Read more: Beginning of series on Foreclosure Risks

Resource: A great local settlement attorney - Ekko Title

Search for foreclosures

If you're interested in learning more about REO and foreclosures, or thinking of buying one, I'd love to advise you on the home buying process.

Friday, April 4, 2008

Housing Bill: Senate Amendments Create Buying Incentives

The senate started piling on amendments to a proposed housing bill that, if passed, would add some interesting incentives to buy. Of particular note is a proposed $7000 tax credit (not a deduction--a credit!) to anyone buying a foreclosed home (see my post: "I want to buy a foreclosure.") A credit that size would indeed compensate for some of the risks involved in buying a bank owned property (see beginning of series here.)

For people in a 30ish% marginal percent tax bracket, a $7000 credit is equivalent to about $23,000 of income tax-free--that is 23,333* 30% tax rate = $7000 in your pocket!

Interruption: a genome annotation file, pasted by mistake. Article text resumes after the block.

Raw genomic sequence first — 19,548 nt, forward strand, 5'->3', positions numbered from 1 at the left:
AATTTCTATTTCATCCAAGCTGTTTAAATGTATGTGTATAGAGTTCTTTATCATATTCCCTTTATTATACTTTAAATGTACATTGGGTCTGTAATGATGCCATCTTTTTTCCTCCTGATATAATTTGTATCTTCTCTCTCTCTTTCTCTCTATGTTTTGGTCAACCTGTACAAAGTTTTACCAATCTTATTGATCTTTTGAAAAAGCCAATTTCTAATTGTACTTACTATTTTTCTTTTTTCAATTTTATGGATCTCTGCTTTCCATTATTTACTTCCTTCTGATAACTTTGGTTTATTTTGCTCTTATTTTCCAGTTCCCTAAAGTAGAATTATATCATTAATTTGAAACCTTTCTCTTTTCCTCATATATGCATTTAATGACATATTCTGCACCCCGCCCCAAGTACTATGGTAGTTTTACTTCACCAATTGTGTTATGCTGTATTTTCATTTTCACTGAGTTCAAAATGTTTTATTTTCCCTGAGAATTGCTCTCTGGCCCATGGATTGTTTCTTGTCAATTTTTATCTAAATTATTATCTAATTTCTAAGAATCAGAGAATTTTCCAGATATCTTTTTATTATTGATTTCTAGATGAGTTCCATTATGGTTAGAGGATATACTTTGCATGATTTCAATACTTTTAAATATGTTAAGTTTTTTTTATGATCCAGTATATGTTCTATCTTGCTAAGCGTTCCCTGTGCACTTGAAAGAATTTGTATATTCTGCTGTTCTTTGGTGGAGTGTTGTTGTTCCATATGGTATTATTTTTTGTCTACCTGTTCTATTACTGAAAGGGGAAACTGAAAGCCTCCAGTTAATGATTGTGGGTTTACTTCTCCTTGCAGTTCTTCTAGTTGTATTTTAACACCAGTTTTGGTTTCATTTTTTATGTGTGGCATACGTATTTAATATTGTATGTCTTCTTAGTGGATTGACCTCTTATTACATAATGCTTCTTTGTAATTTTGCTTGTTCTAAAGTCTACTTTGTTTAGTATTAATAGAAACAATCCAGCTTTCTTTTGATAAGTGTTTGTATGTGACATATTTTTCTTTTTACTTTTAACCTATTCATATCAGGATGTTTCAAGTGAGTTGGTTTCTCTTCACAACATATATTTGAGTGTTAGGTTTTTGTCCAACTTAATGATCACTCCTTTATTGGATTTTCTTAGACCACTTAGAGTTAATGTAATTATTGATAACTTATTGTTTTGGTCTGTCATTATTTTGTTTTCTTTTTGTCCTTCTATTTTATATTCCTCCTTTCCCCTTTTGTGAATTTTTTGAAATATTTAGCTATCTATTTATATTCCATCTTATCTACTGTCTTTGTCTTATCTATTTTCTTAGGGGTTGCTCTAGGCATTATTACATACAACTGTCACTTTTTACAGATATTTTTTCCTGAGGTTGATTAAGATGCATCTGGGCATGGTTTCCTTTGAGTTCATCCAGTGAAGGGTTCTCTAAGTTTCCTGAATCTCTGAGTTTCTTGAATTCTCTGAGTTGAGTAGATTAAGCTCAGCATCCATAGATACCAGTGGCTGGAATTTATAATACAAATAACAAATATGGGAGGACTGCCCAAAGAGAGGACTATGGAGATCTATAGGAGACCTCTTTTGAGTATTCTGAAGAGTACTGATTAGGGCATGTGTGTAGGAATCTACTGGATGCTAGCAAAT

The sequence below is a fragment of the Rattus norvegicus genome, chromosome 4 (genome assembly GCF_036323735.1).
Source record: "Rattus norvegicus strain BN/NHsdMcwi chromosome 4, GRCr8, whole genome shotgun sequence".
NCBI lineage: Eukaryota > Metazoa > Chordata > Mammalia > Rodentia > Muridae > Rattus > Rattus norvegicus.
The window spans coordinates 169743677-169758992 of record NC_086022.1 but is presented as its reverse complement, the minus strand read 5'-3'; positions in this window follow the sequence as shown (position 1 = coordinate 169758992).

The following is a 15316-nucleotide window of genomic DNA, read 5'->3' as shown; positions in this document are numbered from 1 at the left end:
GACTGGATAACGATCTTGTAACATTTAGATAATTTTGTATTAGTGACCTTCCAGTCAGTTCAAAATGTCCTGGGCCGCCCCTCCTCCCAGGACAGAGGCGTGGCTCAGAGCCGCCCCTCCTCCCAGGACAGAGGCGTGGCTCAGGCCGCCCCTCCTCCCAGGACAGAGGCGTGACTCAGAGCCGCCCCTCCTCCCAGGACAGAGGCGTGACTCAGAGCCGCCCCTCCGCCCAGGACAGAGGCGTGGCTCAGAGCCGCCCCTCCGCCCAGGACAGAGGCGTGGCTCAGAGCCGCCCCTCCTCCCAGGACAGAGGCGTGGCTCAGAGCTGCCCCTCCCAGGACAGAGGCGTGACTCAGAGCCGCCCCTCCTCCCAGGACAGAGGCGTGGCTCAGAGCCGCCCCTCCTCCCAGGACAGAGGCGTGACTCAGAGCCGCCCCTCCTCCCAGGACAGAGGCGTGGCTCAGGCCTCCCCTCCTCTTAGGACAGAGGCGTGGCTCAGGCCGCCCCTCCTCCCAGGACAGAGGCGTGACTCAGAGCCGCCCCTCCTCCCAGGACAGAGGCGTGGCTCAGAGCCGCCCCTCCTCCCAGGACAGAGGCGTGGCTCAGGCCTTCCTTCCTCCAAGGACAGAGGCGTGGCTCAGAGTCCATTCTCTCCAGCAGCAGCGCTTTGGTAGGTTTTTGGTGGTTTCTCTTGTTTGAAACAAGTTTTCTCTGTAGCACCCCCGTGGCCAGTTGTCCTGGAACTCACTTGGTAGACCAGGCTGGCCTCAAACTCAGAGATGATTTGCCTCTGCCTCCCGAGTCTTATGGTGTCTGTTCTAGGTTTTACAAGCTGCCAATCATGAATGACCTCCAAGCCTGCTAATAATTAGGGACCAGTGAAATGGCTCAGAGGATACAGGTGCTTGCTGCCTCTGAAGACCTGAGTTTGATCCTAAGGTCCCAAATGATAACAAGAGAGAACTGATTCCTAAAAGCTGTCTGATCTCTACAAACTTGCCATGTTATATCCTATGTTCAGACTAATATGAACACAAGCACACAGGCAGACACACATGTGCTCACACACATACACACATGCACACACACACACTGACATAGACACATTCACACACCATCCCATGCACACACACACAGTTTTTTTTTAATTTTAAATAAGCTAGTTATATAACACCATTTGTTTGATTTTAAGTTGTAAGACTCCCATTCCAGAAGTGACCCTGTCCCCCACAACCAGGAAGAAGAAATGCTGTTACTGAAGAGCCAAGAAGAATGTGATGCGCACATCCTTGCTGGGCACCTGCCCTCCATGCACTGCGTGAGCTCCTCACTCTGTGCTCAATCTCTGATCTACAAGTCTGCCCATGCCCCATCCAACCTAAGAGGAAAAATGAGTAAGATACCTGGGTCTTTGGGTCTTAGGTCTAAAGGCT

Not interested in a foreclosure? That's okay--Senator Ben Cardin wants to give a temporary $7000 credit to all first time home buyers--similar to the measure that has spurred a lot of first time buyers in DC for years--as well. (TBD on whether first time buyers who purchase a foreclosure get $14,000.)

We'll have to keep an eye on this to see if it passes through as-is, but if I were on the fence about buying, $7000 is a nice chunk of change for the government to chip in.

Update 04/08/08: The House plan is proposing an $8000 first time buyer credit, and is good for the next 12 months. The credit would need to be repaid after 15 years. Stay tuned -- this is destined for committee before being passed. So far, this is just a bill, not a law...remember the classic ditty: I'm just a bill...

Read more: Figure out your marginal tax rate, that is, the tax paid on the last dollar earned.

Read more: Risk of buying a foreclosure series starts here.

Read more: Tax Tips for Homebuyers

Read more: Local Classes for First Time Homebuyers